Despite the stance of supporting an integrated approach to palliative care, nurses in many parts of the world experience challenges in applying this approach. There are significant barriers and influences shaping their experiences in achieving success.
Challenges and barriers to excellence in palliative care nursing
A major worldwide challenge is the financial constraint confronting most health care systems. Availability of, and access to, services are influenced by this factor whether in high, middle or low resource settings. Health care systems are challenged to set priorities for financial budgets given the prevalence of communicable diseases, the growing number of individuals living longer with chronic disease, the changing climate events, and changing population demographics. Financial support for palliative care remains a lower priority in many countries and it is often not yet incorporated into political health care documents.
A major influence on the shape of palliative care nursing is the rapid growth in ageing populations, mainly western countries. In many ways this could dictate who has access to palliative care services; higher expectations from health care service, patients, and family members, will see an increased demand for access to good end of life and palliative care services, as they face the challenge of living longer with life-limiting, chronic illnesses.
The change in health care consumers’ attitudes is evident and shaping practice. More and more, the expressed aim of individuals is to be in control of the course of illness as long as possible and therefore a demand for structured advance care planning is evident. The use of social media is supporting this, but can also lead to misunderstanding as it is often not overseen by professionals. The wish to control life until the end might also be reflected in the expressed desire for physician-assisted suicide as a way for consumers to have the option of ending unbearable suffering within one’s own control. Palliative care nurses have an important role in supporting people and listening to their concerns about maintaining control until the end of life (and beyond for the family). Unfortunately, nurses have reported they are not comfortable with having the conversations with patients and families about death, dying, and end of life issues and approaches (9). Investigations regarding the experiences of nurses caring for individuals with life-threatening illness reveal they can feel moral distress, vicarious trauma, or compassion fatigue, emphasizing the challenges for them when confronted within these situations (10).
Nursing has always enjoyed a reputation for being a mobile profession and no less so in palliative care, where nurses can confidently take up practice in countries where the universal philosophy of palliative care guides practice. It can be argued that while nursing shortages are a worldwide issue (11), it presents opportunities for creativity in developing models of care into the future. Leaders in health care are calling for transformative change in health care delivery and a concerted move to inter-professional or multi-professional team approaches. Transformative change requires intentional and on-going effort as well as astute and committed leadership. The short term nature of budgeting cycles and a notable lack of visionary leadership have been cited as major shortcomings in achieving the desired transformations (4).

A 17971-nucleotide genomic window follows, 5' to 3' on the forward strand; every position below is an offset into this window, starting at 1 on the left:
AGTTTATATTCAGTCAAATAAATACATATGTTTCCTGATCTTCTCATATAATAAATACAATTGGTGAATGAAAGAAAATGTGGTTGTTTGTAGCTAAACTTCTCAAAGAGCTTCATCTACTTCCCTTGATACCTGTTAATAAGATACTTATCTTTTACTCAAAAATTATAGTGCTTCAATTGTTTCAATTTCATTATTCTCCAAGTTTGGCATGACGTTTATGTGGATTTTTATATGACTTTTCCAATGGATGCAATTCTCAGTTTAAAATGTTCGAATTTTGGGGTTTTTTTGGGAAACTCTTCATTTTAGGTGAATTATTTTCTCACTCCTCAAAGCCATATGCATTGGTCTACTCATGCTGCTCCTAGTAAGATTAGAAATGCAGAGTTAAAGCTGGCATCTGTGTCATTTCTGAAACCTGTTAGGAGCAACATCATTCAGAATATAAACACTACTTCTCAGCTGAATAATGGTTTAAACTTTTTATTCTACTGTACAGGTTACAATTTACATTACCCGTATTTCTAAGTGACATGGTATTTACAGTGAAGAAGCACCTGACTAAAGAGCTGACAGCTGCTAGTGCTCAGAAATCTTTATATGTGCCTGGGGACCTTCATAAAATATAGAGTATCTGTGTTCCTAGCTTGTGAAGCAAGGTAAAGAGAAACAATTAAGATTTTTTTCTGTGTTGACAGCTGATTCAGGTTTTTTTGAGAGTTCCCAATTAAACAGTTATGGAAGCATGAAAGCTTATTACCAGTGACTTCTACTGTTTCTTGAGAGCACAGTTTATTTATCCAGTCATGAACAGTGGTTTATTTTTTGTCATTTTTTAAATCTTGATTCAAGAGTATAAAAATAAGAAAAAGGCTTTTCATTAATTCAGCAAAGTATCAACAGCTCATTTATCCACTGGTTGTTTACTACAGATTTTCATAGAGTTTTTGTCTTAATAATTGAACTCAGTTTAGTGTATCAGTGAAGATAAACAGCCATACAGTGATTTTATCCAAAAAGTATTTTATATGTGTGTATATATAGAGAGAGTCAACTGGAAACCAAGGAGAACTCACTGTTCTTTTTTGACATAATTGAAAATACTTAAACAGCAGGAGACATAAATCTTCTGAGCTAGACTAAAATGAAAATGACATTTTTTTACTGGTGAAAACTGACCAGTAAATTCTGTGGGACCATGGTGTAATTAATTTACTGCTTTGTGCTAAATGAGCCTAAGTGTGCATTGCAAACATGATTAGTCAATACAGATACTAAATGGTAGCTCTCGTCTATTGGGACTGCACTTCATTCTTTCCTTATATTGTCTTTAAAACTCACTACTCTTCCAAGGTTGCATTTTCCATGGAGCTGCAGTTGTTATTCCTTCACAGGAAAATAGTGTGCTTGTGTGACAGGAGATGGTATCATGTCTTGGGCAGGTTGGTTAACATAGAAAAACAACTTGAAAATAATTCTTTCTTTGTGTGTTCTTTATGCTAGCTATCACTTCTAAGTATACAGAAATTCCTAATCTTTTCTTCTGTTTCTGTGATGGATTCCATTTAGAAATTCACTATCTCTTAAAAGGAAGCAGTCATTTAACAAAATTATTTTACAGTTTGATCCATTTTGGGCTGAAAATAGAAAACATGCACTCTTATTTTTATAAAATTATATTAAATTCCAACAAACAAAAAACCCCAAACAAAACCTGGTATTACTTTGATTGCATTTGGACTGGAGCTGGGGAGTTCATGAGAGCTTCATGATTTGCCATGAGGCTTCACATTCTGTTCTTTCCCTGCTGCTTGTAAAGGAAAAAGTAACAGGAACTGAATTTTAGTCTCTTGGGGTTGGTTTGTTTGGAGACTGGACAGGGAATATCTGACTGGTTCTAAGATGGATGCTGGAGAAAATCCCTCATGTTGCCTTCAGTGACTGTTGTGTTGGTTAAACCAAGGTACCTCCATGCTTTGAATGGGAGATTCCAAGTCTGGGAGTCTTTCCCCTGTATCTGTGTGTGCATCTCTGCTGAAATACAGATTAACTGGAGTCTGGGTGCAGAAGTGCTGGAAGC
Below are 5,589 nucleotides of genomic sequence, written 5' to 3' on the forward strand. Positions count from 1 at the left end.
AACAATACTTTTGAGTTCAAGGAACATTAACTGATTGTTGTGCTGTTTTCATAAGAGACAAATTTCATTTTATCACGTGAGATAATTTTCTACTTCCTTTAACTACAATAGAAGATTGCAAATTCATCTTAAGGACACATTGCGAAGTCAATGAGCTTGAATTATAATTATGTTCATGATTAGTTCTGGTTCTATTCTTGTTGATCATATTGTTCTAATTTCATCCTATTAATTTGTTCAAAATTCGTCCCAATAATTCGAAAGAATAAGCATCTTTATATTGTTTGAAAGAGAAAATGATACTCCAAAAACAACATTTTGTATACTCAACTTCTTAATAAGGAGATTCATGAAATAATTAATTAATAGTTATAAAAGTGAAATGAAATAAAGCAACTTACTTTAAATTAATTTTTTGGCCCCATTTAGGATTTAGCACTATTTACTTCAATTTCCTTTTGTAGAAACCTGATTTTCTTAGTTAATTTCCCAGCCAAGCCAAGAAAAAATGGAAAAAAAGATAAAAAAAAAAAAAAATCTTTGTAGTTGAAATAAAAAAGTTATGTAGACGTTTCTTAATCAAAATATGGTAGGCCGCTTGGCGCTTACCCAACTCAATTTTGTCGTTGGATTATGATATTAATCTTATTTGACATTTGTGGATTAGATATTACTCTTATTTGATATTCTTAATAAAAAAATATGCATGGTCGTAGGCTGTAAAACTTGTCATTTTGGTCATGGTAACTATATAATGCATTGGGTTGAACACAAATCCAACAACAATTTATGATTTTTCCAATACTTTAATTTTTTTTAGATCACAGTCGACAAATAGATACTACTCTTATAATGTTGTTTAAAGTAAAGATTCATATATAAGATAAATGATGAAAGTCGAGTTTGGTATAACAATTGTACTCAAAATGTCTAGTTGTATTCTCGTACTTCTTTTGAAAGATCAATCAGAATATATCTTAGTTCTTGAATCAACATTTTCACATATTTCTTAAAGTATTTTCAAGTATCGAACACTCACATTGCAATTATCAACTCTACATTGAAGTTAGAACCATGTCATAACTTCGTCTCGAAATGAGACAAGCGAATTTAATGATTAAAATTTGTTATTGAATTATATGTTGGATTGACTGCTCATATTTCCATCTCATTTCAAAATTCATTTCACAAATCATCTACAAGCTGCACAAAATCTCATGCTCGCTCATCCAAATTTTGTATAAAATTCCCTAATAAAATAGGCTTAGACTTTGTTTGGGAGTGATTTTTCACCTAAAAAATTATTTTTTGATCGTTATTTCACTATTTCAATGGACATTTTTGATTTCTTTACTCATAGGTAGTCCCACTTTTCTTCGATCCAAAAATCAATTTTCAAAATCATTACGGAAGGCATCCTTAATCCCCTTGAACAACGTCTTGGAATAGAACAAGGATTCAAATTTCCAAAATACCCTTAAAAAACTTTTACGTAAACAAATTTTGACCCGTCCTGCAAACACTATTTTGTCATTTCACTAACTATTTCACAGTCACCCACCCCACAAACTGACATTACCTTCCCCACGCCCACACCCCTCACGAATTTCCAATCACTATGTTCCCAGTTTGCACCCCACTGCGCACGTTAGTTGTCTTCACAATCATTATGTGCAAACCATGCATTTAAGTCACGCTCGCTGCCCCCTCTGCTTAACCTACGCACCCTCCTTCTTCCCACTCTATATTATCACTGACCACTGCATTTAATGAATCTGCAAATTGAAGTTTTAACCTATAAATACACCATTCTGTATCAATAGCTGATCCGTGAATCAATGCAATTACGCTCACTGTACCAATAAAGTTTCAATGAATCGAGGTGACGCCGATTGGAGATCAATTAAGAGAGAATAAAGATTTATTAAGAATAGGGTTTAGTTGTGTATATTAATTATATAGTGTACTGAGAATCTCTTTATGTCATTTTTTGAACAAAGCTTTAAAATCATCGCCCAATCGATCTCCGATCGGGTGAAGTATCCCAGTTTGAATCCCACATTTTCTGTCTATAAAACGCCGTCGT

A decline in the numbers of young people joining the nursing profession is already evident, as is the lack of retention of new nurses (11). The next generations of nurses working in palliative care will have different expectations of working life, most particularly of their work-life balance. They are more likely to be computer literate, adaptable, eager to advance and seek performance-based rewards, and not necessarily valuing an altruistic worldview. These aspects mean there is even more onuses on employers for creative models of care, especially the further development of senior or expert roles such as practice resource nurses, nurse-led clinics/teams, and nurse practitioner. Exploring complementary roles like personal careers and/or volunteers, as well as strong community involvement, will also be essential to incorporate into models of care in the support of dying people.
Initiatives by nursing for palliative care advancement
For palliative care nursing to be recognized as its own specialty, there needs to be an evident commitment, quality indicators, and defined outcomes. This requires palliative care nurses to establish evidence-based standards and competencies to support their practice, be actively engaged in educational and research activities, and document the effect of their work for quality control. Nurses need to be able to undertake reflection on their practice and be prepared to take on leadership roles. To advance palliative care as a specialized field within health care settings, these leadership roles need to be implemented independent from other medical specialties.
In using an evidence base, nurses’ need easy access to and use of research-based knowledge, but access may be limited due to problems with library and language skills, geographic or physical access to physical and on-line resources, as well as limited ability to interpret and apply the research findings in daily practice (12). These limitations may be particularly evident in resource-poor countries.